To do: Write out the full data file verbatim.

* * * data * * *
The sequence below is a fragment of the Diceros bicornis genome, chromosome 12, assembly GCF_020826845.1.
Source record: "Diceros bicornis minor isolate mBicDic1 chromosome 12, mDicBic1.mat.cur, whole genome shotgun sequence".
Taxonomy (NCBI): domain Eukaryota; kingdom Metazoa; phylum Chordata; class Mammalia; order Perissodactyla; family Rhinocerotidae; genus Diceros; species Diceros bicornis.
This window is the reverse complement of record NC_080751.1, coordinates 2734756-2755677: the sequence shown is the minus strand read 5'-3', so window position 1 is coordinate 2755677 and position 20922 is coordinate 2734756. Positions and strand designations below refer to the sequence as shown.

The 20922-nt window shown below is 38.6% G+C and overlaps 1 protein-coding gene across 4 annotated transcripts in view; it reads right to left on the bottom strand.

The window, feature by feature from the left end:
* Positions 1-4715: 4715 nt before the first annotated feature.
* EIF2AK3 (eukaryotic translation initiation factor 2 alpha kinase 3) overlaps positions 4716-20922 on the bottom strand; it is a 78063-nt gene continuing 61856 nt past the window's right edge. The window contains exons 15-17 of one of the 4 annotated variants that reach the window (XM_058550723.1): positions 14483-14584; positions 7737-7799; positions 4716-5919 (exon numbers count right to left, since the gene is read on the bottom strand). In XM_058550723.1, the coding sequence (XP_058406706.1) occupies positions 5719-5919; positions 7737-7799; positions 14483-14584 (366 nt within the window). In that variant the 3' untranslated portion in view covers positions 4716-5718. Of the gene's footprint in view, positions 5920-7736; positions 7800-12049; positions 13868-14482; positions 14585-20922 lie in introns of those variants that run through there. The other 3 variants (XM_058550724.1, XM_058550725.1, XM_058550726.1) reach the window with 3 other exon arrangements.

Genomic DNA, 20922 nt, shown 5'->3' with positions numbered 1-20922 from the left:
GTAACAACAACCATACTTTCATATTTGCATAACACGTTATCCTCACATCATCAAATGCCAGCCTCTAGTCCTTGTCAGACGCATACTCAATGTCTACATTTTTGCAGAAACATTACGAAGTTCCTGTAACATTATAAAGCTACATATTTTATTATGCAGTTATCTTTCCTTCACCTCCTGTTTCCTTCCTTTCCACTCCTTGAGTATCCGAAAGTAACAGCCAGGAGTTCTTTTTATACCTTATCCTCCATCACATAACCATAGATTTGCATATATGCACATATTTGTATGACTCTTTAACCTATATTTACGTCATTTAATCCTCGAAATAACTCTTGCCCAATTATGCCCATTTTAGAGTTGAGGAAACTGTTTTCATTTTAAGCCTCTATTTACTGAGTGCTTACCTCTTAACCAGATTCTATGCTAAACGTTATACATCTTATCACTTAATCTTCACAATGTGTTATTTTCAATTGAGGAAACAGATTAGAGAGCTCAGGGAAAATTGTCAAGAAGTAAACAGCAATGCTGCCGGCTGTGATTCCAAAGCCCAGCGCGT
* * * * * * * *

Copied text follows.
The sequence below is a fragment of the Diceros bicornis genome, chromosome 12, assembly GCF_020826845.1.
Source record: "Diceros bicornis minor isolate mBicDic1 chromosome 12, mDicBic1.mat.cur, whole genome shotgun sequence".
Taxonomy (NCBI): domain Eukaryota; kingdom Metazoa; phylum Chordata; class Mammalia; order Perissodactyla; family Rhinocerotidae; genus Diceros; species Diceros bicornis.
This window is the reverse complement of record NC_080751.1, coordinates 2734756-2755677: the sequence shown is the minus strand read 5'-3', so window position 1 is coordinate 2755677 and position 20922 is coordinate 2734756. Positions and strand designations below refer to the sequence as shown.

The 20922-nt window shown below is 38.6% G+C and overlaps 1 protein-coding gene across 4 annotated transcripts in view; it reads right to left on the bottom strand.

The window, feature by feature from the left end:
* Positions 1-4715: 4715 nt before the first annotated feature.
* EIF2AK3 (eukaryotic translation initiation factor 2 alpha kinase 3) overlaps positions 4716-20922 on the bottom strand; it is a 78063-nt gene continuing 61856 nt past the window's right edge. The window contains exons 15-17 of one of the 4 annotated variants that reach the window (XM_058550723.1): positions 14483-14584; positions 7737-7799; positions 4716-5919 (exon numbers count right to left, since the gene is read on the bottom strand). In XM_058550723.1, the coding sequence (XP_058406706.1) occupies positions 5719-5919; positions 7737-7799; positions 14483-14584 (366 nt within the window). In that variant the 3' untranslated portion in view covers positions 4716-5718. Of the gene's footprint in view, positions 5920-7736; positions 7800-12049; positions 13868-14482; positions 14585-20922 lie in introns of those variants that run through there. The other 3 variants (XM_058550724.1, XM_058550725.1, XM_058550726.1) reach the window with 3 other exon arrangements.

Genomic DNA, 20922 nt, shown 5'->3' with positions numbered 1-20922 from the left:
GTAACAACAACCATACTTTCATATTTGCATAACACGTTATCCTCACATCATCAAATGCCAGCCTCTAGTCCTTGTCAGACGCATACTCAATGTCTACATTTTTGCAGAAACATTACGAAGTTCCTGTAACATTATAAAGCTACATATTTTATTATGCAGTTATCTTTCCTTCACCTCCTGTTTCCTTCCTTTCCACTCCTTGAGTATCCGAAAGTAACAGCCAGGAGTTCTTTTTATACCTTATCCTCCATCACATAACCATAGATTTGCATATATGCACATATTTGTATGACTCTTTAACCTATATTTACGTCATTTAATCCTCGAAATAACTCTTGCCCAATTATGCCCATTTTAGAGTTGAGGAAACTGTTTTCATTTTAAGCCTCTATTTACTGAGTGCTTACCTCTTAACCAGATTCTATGCTAAACGTTATACATCTTATCACTTAATCTTCACAATGTGTTATTTTCAATTGAGGAAACAGATTAGAGAGCTCAGGGAAAATTGTCAAGAAGTAAACAGCAATGCTGCCGGCTGTGATTCCAAAGCCCAGCGCGT